We bid adieu to another week in the volatile world of proprietary education.
For one for-profit behemoth it has been a topsy-turvy past few weeks. On August 11, 2011 The Wall Street Journal reported that "DeVry Inc.'s (DV) fiscal fourth-quarter earnings rose a better-than-expected 5.1% but showed signs of trouble ahead as new student enrollment dropped sharply."
DeVry is simply experiencing a change that all career colleges are enduring as "gainful employment" regulations begin to bite. Among such constraints are the obligation to ensure students can repay educational loans made them, and that graduates can reasonably expect to be place in jobs.
And controversy continues to roil around the entire proprietary higher-education industry. "The Justice Department and four states have filed a multibillion-dollar fraud suit against the Education Management Corporation, claiming that the for-profit college company was not eligible for the $11 billion in state and federal financial aid it had received from July 2003 through June 2011," reported The Atlanta Post on August 10, 2011.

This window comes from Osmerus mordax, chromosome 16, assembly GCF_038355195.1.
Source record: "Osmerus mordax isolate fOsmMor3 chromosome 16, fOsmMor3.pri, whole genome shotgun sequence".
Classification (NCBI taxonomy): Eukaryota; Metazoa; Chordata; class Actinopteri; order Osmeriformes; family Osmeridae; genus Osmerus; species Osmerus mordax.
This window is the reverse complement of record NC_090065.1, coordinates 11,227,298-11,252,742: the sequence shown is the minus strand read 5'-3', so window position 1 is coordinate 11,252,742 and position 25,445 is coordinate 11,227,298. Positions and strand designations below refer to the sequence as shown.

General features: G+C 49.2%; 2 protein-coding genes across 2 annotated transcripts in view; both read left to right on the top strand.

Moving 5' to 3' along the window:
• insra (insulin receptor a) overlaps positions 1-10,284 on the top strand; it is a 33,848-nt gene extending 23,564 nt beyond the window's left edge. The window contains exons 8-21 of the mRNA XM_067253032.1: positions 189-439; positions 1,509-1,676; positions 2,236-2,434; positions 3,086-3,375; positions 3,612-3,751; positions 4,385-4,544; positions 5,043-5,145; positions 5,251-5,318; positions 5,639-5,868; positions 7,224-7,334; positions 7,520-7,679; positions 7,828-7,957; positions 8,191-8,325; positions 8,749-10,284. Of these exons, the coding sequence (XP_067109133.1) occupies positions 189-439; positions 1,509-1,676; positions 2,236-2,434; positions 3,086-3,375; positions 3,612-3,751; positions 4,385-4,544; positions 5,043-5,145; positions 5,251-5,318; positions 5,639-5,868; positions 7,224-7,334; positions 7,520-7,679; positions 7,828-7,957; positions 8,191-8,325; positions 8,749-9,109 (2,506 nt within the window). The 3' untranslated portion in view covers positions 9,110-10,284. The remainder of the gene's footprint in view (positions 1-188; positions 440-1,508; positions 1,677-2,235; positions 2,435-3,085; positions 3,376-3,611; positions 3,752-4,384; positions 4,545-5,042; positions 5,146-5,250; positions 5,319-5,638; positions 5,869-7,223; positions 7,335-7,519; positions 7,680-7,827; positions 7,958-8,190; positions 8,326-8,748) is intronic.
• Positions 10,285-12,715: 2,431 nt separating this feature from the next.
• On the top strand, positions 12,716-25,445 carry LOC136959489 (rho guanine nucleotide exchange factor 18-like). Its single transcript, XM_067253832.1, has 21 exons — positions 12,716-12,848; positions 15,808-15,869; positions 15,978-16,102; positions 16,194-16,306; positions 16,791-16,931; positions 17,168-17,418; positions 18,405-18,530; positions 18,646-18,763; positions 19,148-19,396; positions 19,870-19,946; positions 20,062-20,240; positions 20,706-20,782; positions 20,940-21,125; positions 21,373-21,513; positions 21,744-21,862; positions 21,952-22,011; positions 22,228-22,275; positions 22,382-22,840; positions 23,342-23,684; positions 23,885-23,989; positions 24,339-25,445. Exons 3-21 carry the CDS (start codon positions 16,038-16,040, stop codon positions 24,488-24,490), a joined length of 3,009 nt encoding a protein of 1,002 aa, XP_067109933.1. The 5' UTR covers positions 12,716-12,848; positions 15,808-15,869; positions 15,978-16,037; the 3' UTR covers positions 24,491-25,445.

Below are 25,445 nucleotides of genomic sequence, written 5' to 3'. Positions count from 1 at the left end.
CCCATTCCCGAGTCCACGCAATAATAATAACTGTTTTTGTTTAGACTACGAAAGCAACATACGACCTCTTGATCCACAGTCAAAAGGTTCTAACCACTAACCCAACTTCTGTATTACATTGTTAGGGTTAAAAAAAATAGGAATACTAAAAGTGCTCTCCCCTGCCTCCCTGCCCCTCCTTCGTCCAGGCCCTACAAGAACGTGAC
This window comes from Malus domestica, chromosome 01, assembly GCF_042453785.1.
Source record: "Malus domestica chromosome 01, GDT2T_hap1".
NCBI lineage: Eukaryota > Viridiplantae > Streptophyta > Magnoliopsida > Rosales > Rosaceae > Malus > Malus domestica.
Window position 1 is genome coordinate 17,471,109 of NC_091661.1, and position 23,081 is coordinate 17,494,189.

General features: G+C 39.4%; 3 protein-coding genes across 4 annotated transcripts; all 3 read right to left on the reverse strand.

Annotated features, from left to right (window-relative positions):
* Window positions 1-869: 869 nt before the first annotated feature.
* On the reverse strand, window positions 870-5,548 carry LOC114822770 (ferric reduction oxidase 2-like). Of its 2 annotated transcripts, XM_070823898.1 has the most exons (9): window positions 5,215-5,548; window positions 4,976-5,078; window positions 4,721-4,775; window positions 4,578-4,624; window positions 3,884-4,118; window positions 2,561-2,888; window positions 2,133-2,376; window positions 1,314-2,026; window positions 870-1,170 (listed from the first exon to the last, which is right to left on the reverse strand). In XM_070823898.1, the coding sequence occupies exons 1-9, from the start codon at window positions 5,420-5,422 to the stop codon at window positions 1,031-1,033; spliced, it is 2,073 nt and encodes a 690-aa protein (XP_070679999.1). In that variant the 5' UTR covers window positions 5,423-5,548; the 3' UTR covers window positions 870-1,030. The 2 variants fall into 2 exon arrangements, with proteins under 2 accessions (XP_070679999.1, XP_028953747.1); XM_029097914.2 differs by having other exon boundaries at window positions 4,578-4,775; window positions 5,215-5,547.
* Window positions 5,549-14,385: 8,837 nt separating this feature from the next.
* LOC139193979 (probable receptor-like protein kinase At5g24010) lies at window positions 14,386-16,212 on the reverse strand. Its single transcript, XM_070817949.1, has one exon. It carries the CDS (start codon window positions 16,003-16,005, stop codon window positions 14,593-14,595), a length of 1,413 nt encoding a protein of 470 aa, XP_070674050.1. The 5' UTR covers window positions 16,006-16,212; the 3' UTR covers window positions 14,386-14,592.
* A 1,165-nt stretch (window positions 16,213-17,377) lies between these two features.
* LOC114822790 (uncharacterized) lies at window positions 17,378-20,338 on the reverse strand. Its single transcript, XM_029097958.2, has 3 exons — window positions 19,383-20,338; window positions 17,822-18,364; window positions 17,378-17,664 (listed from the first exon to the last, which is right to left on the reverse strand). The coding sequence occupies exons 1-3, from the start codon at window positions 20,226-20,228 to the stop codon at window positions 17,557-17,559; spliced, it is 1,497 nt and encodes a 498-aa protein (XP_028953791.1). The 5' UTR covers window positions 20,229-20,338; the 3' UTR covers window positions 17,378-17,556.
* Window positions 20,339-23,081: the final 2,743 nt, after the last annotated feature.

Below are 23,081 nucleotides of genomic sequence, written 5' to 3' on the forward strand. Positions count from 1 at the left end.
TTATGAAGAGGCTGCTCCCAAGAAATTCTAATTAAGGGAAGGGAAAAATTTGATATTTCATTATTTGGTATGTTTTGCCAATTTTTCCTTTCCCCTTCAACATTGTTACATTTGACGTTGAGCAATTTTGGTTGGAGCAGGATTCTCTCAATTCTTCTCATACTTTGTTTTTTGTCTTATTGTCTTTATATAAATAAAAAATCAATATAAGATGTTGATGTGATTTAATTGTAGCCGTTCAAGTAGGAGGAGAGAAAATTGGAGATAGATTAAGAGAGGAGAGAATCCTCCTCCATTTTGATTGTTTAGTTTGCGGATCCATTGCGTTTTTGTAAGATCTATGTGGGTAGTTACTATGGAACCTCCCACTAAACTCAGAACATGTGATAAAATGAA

Education Management Corporation must answer whistleblowers' accusations that the company uses high-pressure recruitment tactics and presents unrealistically rosy outlooks to prospective students.
Another proprietary-education company hasn't only made unrealistic promises; it has presented falsified job-placement figures. "Illinois-based Career Education Corporation has tentatively agreed ... to pay $40 million to settle a class-action lawsuit involving another of its subsidiaries, the California Culinary Academy in San Francisco," reported California Watch on August 10, 2011. "In that case, former students claimed they had been duped by the college's claim that 97 percent of graduates got jobs in the field."
It appears that a lot of work still needs doing on the ethical front. Career college corporations would be wise to clean up their industry's image, especially if they wish to gain greater legitimacy and acceptance. A significant market segment consisting of people interested in careers in such fields as medical billing and coding and tourism but lacking means sufficient for the traditional postsecondary route look to this sector to meet their needs. It would be a real shame were private-sector colleges and universities to let it down.